“In South Korea, the Residential Registration Number is so strong that even the internet is working by real name system.”
“We should be concerned with what data companies are allowed to collect, track, keep, use, trade in. That I speak in public does not mean that my speech can be appropriated for commercial use. And surveillance technologies are the price that companies seem extremely willing to pay for using the government to get at our data.”
What sessions did OCF attend?
Since most RightsCon sessions happened after working hours in Taipei, the observations described below were gathered from different OCF members according to the session they attended.
Mainly, the session topics OCF focused on were related to cybersecurity, surveillance and privacy rights. Also, for us at OCF it was not easy to catch all the information when the sessions were not in our native language and also online. So, most of the valuable information we took away from the sessions are practical tools and information links.
1. The tools for the frontline
Since digital interference from China has dramatically increased over the past few years, digital self-protection is of increasing concern in Asia, especially for activists, journalists and protesters. However, development of cybersecurity for civil society in Asia is far behind the rest of the world. That is why RightsCon is so important to us. We learned a lot from other international projects and there are several tools that we learned about from RightsCon sessions that we believe to be valuable for human rights groups in our region.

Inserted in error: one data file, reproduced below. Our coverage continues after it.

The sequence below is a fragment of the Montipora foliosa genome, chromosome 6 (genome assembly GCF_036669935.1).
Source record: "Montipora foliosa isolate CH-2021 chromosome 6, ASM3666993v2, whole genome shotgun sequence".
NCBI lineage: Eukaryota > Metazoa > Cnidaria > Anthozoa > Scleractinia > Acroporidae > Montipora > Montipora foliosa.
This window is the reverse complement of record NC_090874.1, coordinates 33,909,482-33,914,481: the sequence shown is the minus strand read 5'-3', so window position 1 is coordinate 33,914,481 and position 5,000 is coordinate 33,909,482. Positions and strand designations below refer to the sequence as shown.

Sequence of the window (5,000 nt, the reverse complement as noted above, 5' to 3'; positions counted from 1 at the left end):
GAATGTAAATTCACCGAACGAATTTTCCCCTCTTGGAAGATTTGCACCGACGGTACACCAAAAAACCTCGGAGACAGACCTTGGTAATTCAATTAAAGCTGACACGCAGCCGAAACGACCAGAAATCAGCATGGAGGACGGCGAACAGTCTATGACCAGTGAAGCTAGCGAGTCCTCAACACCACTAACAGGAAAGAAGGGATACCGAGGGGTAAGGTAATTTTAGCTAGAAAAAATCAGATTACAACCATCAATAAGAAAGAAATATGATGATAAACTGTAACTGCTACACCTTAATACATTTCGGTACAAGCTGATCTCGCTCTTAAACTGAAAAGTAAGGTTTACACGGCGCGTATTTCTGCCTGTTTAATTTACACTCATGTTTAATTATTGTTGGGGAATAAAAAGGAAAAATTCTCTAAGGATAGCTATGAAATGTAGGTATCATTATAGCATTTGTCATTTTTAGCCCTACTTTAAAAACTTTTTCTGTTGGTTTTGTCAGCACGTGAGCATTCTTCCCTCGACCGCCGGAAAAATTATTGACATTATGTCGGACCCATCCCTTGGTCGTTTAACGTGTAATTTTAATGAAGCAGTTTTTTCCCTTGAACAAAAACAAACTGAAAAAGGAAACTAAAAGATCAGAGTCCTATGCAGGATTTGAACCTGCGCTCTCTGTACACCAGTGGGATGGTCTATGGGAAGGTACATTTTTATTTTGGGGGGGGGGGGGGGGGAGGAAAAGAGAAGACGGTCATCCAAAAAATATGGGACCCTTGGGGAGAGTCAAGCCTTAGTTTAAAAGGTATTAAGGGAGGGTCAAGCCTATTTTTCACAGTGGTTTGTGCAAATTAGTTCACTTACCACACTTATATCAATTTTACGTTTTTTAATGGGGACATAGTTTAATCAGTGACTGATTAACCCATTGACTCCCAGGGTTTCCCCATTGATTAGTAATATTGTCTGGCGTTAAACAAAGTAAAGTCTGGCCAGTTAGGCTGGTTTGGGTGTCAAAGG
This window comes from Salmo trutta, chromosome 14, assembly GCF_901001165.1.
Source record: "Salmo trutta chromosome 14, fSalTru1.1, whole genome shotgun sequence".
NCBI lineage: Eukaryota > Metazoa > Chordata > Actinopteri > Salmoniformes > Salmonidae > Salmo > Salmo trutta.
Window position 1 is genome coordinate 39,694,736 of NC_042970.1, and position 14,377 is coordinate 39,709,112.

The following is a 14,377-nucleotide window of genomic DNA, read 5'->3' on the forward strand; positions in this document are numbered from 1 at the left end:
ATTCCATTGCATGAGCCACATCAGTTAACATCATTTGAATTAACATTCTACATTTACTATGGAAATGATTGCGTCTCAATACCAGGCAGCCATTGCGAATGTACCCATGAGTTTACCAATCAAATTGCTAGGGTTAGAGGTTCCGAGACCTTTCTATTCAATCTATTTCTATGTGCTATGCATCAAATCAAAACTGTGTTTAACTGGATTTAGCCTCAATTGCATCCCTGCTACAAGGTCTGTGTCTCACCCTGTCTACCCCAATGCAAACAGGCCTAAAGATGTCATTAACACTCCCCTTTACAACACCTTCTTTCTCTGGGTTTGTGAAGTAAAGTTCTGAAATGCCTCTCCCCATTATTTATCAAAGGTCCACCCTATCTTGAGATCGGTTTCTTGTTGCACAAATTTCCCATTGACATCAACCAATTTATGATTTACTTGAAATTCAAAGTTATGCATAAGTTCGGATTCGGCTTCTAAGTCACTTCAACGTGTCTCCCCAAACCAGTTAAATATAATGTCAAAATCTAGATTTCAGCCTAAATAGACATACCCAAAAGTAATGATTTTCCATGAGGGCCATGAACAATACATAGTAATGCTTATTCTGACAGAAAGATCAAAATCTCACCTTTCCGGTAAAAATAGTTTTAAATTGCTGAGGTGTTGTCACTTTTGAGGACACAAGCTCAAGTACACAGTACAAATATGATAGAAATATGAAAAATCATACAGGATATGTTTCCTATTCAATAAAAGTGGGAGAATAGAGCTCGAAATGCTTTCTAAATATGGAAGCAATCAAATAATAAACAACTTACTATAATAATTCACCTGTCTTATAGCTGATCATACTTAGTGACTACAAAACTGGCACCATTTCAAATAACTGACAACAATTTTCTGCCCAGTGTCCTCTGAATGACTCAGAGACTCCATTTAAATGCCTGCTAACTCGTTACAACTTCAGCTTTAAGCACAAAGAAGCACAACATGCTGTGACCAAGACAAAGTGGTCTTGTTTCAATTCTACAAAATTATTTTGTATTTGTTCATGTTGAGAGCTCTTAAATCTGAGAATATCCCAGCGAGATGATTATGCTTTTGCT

The kit was developed by the Rapid Response Network (RaReNet) and CiviCERT. The target users of the kit include cybersecurity trainers, NGO workers, civil movement organisers, and journalists. The Kit includes several crisis scenarios. Each scenario includes a) how to diagnose the problems, b) what you will face, and c) what you can do to prevent these problems in the future.
The Digital First Aid Kit is available in at least six languages. They also provide off-line documentation, so users can download the files onto their computer in case of emergency. It is also an open-source project.
Many embassy staff get involved in civil movements, so they will need more cybersecurity awareness and skills to protect themselves and their civil partnerships. This manual was developed in late 2019 and it categorises the information into 12 cards which are easy to learn. The Digital Safety Manual is not only useful for embassy staff, but also for any activist or NGO staff with international operations. Because the manual is authorised under a CC-BY-SA licence, it can be translated it into local languages, which is convenient for improving cybersecurity training materials in other countries.
• During protests
The session "A world in revolution: Lessons and tactics from 2019 protests" presented a great discussion and sharing about how people all over the world share knowledge when participating in protests. In Hong Kong, their tactics for minimising the harm from tear gas, and how they used Airdrop to share protest info: can this knowledge can be used elsewhere? Protesters in Lebanon learned how to handle tear gas from the Hong Kong protesters, and generated more protest manuals to help worldwide protests. Of course, the discussion during RightsCon focused more on types of government digital threats (censorship, social media monitoring, etc.) and digital tactics to circumvent threats.